Broader use of radiation therapy

Radiation therapy is used to treat a large and growing number of cancers. A variety of treatment methods can be used, depending on the type, location and size of the tumor. All methods have the aim to precisely target and kill tumor cells, while sparing healthy cells in the surrounding tissue.

Image Guided Radiation Therapy (IGRT) - enables high targeting precision and accuracy using high-resolution multi-dimensional X-ray images of the patient’s tissue.

Image guided radiation therapy with Magnetic Resonance Imaging (MRI) - provides high-quality images of tissue and tumors while treatment is in progress, and also enables adaptation of the radiation dose in real-time. The method is under development in the Atlantic (research project name) consortium, which includes Elekta, Philips Healthcare and a number of leading institutions.

Brachytherapy, also known as internal radiation therapy, involves placing a radiation source in or near the treatment area. This allows very high tumor doses to be achieved, while limiting the effect on surrounding organs. The method is typically used to treat gynecological cancer and prostate cancer, but also breast cancer and certain types of skin cancer.

External-beam radiation therapy - is the most common type of radiation therapy, in which the radiation source is produced by a linear accelerator and delivered by the radiation beam from the linear accelerator head rotated around the patient. By delivering the radiation from various angles, the radiation dose is distributed more evenly in the tumor without excess damage to surrounding healthy tissue.

Intensity-Modulated Radiation Therapy (IMRT) - is an advanced type of treatment that uses multiple tiny beams of varying intensity rather than a single, large, uniform beam. The radiation can therefore be tailored to the size and shape of the tumor, allowing higher tumor doses while minimizing the impact on healthy tissue.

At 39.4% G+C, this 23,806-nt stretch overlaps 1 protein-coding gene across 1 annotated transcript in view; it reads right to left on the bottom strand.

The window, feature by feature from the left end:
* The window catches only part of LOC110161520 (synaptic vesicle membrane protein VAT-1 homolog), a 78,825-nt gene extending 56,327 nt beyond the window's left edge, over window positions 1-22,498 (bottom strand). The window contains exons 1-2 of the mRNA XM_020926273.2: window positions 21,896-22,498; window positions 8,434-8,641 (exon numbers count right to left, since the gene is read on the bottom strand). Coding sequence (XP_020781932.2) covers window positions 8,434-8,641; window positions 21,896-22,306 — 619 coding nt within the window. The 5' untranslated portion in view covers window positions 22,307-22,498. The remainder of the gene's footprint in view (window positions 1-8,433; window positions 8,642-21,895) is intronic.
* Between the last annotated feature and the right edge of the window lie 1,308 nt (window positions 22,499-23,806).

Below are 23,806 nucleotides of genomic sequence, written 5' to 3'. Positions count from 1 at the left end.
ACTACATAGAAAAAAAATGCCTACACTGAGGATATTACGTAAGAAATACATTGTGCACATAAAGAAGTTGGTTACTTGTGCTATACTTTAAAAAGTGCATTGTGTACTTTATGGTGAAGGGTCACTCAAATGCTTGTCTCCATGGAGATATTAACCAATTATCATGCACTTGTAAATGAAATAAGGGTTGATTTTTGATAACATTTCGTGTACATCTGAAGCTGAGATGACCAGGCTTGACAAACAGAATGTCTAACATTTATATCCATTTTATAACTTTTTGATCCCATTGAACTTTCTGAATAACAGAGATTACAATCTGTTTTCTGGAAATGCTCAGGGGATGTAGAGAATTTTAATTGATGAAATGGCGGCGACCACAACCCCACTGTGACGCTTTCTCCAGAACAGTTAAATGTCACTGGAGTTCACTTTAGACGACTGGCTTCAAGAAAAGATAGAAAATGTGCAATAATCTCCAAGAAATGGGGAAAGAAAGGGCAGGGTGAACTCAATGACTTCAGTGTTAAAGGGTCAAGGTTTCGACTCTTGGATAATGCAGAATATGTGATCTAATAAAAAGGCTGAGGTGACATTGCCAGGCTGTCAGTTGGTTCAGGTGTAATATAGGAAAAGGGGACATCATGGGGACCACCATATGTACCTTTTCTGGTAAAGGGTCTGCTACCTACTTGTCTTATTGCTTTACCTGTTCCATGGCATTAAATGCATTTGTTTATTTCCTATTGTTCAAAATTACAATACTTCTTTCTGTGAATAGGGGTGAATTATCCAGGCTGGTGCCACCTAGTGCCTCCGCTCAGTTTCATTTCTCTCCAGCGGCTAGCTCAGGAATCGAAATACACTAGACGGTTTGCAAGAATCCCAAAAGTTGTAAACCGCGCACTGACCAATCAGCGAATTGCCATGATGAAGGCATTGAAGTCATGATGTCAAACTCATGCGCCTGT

Stereotactic Body Radiation Therapy (SBRT) - enables accurate delivery of radiation to a tumor and minimizes the radiation dose to surrounding tissue. This enables that small and medium-sized tumors can be treated with higher doses and fewer sessions, known as hypofractionation.

Stereotactic Radiosurgery (SRS) - is typically used to treat tumors and other disorders in the brain. The method involves the delivery of a single high dose, to small and critically located targets in the brain. The method offers very high precision, with a minimum impact on surrounding brain tissue.

Volumetric Modulated Arc Therapy (VMAT) - is a more advanced variant of Intensity Modulated Radiation Therapy (IMRT). VMAT enables the physician to control the radiation beam, dosage amount and speed of rotation around the patient, which enables faster and more accurate treatment.

Proton therapy - is a type of external radiation therapy. During treatment, a particle accelerator is used to direct proton beams at the tumor. Proton therapy is used for research purposes and to a limited extent, partly due to its high investment and running costs.

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